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4.8 Hyperbolic Kac–Moody algebras

Hyperbolic Kac–Moody algebras are by definition Lorentzian Kac–Moody algebras with the property that removing any node from their Dynkin diagram leaves one with a Dynkin diagram of affine or finite type. The Weyl group of hyperbolic Kac–Moody algebras is a crystallographic hyperbolic Coxeter group (as defined in Section 3.5). Conversely, any crystallographic hyperbolic Coxeter group is the Weyl group of at least one hyperbolic Kac–Moody algebra. Indeed, consider one of the lattices preserved by the Coxeter group as constructed in Section 3.6. The matrix with entries equal to the dij of that section is the Cartan matrix of a Kac–Moody algebra that has this given Coxeter group as Weyl group.

The hyperbolic Kac–Moody algebras have been classified in [154] and exist only up to rank 10 (see also [59]). In rank 10, there are four possibilities, known as ++ E10 ≡ E 8, ++ BE10 ≡ B 8, ++ DE10 ≡ D 8 and (2)+ CE10 ≡ A15, BE10 and CE10 being dual to each other and possessing the same Weyl group (the notation will be explained below).

4.8.1 The fundamental domain 𝓕

For a hyperbolic Kac–Moody algebra, the fundamental weights Λi are timelike or null and lie within the (say) past lightcone. Similarly, the fundamental Weyl chamber ℱ defined by {v ∈ ℱ ⇔ (v|αi) ≥ 0} also lies within the past lightcone and is a fundamental region for the action of the Weyl group on the Tits cone, which coincides in fact with the past light cone. All these properties carries over from our discussion of hyperbolic Coxeter groups in Section 3.

The positive imaginary roots αK of the algebra fulfill (αK|Λi) ≥ 0 (with, for any K, strict inequality for at least one i) and hence, since they are non-spacelike, must lie in the future light cone. Recall indeed that the scalar product of two non-spacelike vectors with the same time orientation is non-positive. For this reason, it is also of interest to consider the action of the Weyl group on the future lightcone, obtained from the action on the past lightcone by mere changes of signs. A fundamental region is clearly given by − ℱ. Any imaginary root is Weyl-conjugated to one that lies in − ℱ.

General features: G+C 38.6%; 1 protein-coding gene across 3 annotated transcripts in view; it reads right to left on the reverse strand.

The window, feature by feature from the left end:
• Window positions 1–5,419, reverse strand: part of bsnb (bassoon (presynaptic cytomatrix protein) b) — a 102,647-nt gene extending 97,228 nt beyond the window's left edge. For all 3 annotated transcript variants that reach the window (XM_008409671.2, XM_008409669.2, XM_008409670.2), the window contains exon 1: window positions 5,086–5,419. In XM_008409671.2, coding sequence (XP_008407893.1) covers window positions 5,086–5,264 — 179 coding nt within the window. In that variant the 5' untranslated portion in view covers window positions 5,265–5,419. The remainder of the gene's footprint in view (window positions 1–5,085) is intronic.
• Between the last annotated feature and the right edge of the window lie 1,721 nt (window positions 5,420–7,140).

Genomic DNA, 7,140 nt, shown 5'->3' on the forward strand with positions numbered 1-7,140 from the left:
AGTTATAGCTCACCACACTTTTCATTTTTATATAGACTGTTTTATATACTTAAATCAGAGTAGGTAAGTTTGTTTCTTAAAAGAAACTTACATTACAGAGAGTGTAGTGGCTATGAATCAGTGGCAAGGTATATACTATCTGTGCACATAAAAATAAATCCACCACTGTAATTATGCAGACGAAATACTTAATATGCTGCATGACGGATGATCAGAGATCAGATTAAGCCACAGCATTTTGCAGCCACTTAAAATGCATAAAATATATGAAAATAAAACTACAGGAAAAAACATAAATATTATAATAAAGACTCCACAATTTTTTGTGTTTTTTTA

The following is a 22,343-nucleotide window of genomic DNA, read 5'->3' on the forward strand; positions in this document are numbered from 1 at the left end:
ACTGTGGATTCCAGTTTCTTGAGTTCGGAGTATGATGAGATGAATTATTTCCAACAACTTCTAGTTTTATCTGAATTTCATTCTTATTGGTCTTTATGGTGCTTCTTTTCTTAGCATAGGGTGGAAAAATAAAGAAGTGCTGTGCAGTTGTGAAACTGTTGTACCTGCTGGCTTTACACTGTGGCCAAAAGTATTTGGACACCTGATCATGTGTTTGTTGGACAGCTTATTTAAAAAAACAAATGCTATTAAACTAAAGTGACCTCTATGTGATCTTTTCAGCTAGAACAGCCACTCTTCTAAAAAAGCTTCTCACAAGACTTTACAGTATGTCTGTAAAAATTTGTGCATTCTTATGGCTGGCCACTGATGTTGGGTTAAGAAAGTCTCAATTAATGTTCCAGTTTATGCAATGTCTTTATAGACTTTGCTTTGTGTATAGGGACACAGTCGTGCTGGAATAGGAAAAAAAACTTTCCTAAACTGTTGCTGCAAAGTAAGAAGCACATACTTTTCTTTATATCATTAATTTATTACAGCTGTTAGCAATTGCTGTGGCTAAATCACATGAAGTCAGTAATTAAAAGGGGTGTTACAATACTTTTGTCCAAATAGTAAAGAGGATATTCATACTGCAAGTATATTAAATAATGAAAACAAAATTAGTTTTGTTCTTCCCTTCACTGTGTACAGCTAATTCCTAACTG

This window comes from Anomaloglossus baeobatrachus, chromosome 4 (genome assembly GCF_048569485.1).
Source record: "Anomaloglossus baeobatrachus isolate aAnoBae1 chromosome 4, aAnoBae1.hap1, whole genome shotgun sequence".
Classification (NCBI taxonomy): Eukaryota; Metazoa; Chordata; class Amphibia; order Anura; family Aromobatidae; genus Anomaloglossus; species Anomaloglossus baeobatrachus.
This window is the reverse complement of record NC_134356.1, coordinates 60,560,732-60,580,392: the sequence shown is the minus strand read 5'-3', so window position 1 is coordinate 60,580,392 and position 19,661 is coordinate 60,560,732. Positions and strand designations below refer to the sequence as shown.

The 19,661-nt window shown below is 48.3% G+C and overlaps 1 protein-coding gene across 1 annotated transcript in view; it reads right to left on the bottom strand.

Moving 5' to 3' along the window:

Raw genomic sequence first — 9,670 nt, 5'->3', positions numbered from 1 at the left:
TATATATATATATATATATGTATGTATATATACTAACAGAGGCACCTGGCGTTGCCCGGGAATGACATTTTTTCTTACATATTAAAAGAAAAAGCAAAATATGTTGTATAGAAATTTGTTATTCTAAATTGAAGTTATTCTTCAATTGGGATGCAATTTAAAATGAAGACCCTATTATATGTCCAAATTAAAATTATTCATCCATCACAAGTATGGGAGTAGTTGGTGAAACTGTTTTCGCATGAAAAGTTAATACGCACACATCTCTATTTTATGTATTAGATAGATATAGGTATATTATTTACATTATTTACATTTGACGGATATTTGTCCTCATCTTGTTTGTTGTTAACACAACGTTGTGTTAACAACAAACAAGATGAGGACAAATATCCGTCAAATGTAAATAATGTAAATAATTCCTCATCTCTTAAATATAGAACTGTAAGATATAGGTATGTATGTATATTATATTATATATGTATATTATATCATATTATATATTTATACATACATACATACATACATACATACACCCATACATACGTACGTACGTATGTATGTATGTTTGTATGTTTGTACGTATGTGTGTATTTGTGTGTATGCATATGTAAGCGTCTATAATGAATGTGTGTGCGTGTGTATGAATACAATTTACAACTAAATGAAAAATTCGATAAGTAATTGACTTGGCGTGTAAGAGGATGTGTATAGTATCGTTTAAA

4.8.2 Roots and the root lattice

We have mentioned that not all points on the root lattice Q of a Kac–Moody algebras are actually roots. For hyperbolic algebras, there exists a simple criterion which enables one to determine whether a point on the root lattice is a root or not. We give it first in the case where all simple roots have equal length squared (assumed equal to two).

Theorem: Consider a hyperbolic Kac–Moody algebra such that (αi|αi) = 2 for all simple roots αi. Then, any point α on the root lattice Q with (α|α) ≤ 2 is a root (note that (α|α) is even). In particular, the set of real roots is the set of points on the root lattice with (α |α ) = 2, while the set of imaginary roots is the set of points on the root lattice (minus the origin) with (α |α ) ≤ 0.

For a proof, see [116Jump To The Next Citation Point], Chapter 5.

The version of this theorem applicable to Kac–Moody algebras with different simple root lengths is the following.

Theorem: Consider a hyperbolic algebra with root lattice Q. Let a be the smallest length squared of the simple roots, a = mini(αi|αi). Then we have:

For a proof, we refer again to [116Jump To The Next Citation Point], Chapter 5.

We shall illustrate these theorems in the examples below. Note that it follows in particular from the theorems that if α is an imaginary root, all its integer multiples are also imaginary roots.

4.8.3 Examples

We discuss here briefly two examples, namely ++ A1, for which all simple roots have equal length, and A (22)+, with respective Dynkin diagrams shown in Figures 17View Image and 18View Image.

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Figure 17: The Dynkin diagram of the hyperbolic Kac–Moody algebra A++ 1. This algebra is obtained through a standard overextension of the finite Lie algebra A1.
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Figure 18: The Dynkin diagram of the hyperbolic Kac–Moody algebra (2)+ A2. This algebra is obtained through a Lorentzian extension of the twisted affine Kac–Moody algebra (2) A 2.

The Kac–Moody Algebra A++ 1

This is the algebra associated with vacuum four-dimensional Einstein gravity and the BKL billiard. We encountered its Weyl group P GL (2,ℤ) already in Section 3.1.1. The algebra is also denoted AE3, or H3. The Cartan matrix is

( ) 2 − 2 0 ( − 2 2 − 1) . (4.63 ) 0 − 1 2